I’m sorry I can’t attend this weekend’s rally in Washington, D.C., but I plan to enjoy it from afar.  And I plan to keep thinking about and writing about issues that are important to our future, as Americans and as Earthlings.  A good place to start is among the ideas laid out by political consultant Mark McKinnon, who thinks we need more talk and good will in the political arena to get the radical middle into the game.

They don’t agree on every policy, but they are willing to debate on principles. And consider principled compromise. They recognize hard decisions are ahead. And neither party is stepping up to make the tough decisions.

We could use a little more sanity around here for a change.

UPDATE Oct. 20

This was published last evening about the same time as my post; Timothy Noah argues that what is likely to happen in the rallies next weekend could feed the animus that Tea Party types feel toward the “elites,” of which he believes Stewart and Colbert will be representative in their eyes, and actually influence the elections in favor of Republicans, which Stewart and Colbert would regret politically if not professionally.

Equal justice for all: the gay rights tide has turned

The fight to keep homosexual Americans from enjoying the full rights of citizenship is over; the opposition is giving up.  A federal judge has enjoined the Pentagon from enforcing the “don’t ask don’t tell” policy anywhere in the world, and the expected reaction to that news was…nowhere to be heard.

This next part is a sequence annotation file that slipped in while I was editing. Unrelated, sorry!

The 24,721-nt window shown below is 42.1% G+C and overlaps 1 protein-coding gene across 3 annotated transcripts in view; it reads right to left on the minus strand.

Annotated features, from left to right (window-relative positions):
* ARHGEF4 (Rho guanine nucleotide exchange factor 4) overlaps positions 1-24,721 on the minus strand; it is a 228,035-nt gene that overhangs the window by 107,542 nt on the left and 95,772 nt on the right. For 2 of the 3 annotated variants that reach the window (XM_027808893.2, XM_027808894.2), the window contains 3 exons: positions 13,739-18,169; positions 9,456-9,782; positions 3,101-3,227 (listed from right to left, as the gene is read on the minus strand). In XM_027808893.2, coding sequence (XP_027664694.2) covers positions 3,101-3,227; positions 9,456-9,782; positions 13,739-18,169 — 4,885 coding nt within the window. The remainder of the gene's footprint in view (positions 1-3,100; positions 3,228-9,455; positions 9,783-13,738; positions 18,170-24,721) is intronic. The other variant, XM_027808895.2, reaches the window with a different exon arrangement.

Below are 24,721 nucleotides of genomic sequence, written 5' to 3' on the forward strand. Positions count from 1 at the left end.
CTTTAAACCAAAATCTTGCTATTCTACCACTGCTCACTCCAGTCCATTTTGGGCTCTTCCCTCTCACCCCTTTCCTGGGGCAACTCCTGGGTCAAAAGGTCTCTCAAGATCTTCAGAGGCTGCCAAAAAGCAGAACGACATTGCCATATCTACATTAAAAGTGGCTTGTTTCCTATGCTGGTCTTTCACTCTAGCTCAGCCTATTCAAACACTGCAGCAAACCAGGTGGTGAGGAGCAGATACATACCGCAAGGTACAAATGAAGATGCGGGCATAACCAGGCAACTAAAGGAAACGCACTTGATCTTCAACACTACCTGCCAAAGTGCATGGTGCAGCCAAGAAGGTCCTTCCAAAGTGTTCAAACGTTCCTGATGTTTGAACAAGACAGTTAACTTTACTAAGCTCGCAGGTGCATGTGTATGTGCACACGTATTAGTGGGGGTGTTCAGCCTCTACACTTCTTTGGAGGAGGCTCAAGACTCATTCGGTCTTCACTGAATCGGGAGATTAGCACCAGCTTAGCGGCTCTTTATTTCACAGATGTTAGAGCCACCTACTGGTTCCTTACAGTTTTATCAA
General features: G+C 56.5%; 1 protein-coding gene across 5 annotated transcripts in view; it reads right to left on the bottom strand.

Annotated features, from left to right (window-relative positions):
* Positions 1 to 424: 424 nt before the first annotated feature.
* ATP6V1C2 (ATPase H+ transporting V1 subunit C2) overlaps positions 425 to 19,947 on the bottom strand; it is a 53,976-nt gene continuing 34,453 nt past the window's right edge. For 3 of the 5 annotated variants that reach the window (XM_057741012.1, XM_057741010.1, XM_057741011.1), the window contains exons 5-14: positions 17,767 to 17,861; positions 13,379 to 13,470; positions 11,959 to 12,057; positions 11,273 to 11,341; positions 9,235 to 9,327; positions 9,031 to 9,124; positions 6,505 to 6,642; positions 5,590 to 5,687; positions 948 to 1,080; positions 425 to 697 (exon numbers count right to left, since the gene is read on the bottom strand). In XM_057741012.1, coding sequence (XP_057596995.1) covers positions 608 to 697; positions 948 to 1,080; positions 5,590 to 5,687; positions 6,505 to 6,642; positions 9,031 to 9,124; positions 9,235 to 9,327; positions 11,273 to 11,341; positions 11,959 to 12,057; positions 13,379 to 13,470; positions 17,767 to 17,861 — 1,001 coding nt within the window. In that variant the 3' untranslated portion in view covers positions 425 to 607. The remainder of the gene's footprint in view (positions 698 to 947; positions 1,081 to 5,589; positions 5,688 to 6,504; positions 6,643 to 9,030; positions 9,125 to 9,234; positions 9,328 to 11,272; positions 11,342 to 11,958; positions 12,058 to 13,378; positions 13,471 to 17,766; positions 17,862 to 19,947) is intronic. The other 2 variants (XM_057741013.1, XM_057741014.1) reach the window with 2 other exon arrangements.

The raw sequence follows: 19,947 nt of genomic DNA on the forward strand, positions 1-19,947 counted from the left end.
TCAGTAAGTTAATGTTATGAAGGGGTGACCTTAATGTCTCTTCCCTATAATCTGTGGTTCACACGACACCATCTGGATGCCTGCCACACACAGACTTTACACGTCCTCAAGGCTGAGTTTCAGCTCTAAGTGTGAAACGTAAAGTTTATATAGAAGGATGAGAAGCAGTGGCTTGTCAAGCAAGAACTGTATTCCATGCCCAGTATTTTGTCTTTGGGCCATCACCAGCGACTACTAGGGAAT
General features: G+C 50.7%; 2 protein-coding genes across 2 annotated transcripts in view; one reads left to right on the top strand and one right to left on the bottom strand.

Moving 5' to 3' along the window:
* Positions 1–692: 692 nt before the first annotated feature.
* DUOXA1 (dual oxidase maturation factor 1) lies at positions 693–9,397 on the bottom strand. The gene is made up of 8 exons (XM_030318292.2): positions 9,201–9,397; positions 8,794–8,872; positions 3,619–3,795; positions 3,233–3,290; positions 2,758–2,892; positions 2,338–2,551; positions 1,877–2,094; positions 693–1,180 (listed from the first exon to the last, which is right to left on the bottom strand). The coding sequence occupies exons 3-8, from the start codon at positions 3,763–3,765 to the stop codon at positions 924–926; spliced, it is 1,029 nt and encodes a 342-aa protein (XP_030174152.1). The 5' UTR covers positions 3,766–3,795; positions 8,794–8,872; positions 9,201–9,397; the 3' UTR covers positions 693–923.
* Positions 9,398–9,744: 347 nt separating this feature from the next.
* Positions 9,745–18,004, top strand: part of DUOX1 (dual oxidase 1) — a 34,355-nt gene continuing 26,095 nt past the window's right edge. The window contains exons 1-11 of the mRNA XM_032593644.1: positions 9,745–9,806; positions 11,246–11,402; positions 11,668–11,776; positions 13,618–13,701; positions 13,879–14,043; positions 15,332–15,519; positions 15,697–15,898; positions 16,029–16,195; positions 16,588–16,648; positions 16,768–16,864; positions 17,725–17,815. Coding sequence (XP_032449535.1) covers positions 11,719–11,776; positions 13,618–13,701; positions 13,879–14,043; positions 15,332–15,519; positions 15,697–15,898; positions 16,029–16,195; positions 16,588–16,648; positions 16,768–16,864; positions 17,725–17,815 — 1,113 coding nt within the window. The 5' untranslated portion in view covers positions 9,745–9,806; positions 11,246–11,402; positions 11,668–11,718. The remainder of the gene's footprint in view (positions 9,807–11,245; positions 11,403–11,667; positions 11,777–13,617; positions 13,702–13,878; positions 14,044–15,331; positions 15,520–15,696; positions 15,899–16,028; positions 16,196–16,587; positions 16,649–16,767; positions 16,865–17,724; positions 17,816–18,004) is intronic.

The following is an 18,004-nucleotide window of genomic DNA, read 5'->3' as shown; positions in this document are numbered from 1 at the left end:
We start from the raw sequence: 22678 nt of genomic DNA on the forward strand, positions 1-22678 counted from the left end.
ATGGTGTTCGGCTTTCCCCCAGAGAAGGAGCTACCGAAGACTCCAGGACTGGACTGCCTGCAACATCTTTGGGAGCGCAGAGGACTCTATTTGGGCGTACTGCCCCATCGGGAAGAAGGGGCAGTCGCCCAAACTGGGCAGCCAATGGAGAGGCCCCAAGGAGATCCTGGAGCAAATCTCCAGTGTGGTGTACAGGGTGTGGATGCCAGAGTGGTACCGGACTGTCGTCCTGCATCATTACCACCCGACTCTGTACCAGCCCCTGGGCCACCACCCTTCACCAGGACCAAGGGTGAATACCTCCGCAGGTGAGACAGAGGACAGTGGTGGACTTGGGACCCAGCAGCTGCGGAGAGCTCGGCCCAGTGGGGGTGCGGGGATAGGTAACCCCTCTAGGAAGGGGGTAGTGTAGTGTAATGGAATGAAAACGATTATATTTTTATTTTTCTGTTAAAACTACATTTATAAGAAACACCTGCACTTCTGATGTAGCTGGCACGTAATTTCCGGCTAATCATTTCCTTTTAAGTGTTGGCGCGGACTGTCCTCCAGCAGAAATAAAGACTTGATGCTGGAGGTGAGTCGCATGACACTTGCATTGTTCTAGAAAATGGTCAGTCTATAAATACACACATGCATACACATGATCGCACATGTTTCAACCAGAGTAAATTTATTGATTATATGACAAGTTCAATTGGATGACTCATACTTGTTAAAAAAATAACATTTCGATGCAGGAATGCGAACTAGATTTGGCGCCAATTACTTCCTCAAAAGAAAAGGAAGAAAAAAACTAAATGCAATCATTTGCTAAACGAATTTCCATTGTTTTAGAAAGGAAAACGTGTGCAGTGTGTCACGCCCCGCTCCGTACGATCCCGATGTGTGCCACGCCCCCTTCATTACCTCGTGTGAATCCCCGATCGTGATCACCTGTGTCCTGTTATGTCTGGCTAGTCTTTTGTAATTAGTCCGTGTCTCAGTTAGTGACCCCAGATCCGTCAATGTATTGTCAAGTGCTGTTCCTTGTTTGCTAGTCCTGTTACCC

Sure, hard-core haters had their say, but I’m struck by just how quiet it has been.  At the risk of fanning the flames, I’d say it looks like the usual suspects in the anti-gay effort have finally run out of steam, perhaps because it’s so clear that courts are going to enforce the Constitutional protections that have been denied to homosexuals.

First, the DADT (ugh!) policy is a crock and it should be repealed; it should never have been imposed.  Was anyone really in favor of a regulation that permitted gays to remain in the service unless they were discovered?  How in any important way is that any different than the old system, where gays were discharged when they were discovered?

The law’s days are clearly numbered.  Although the Justice Department asked the judge not to halt enforcement of the law while it prepares an appeal, the president has promised to get rid of the law—and Congress almost did so earlier this year!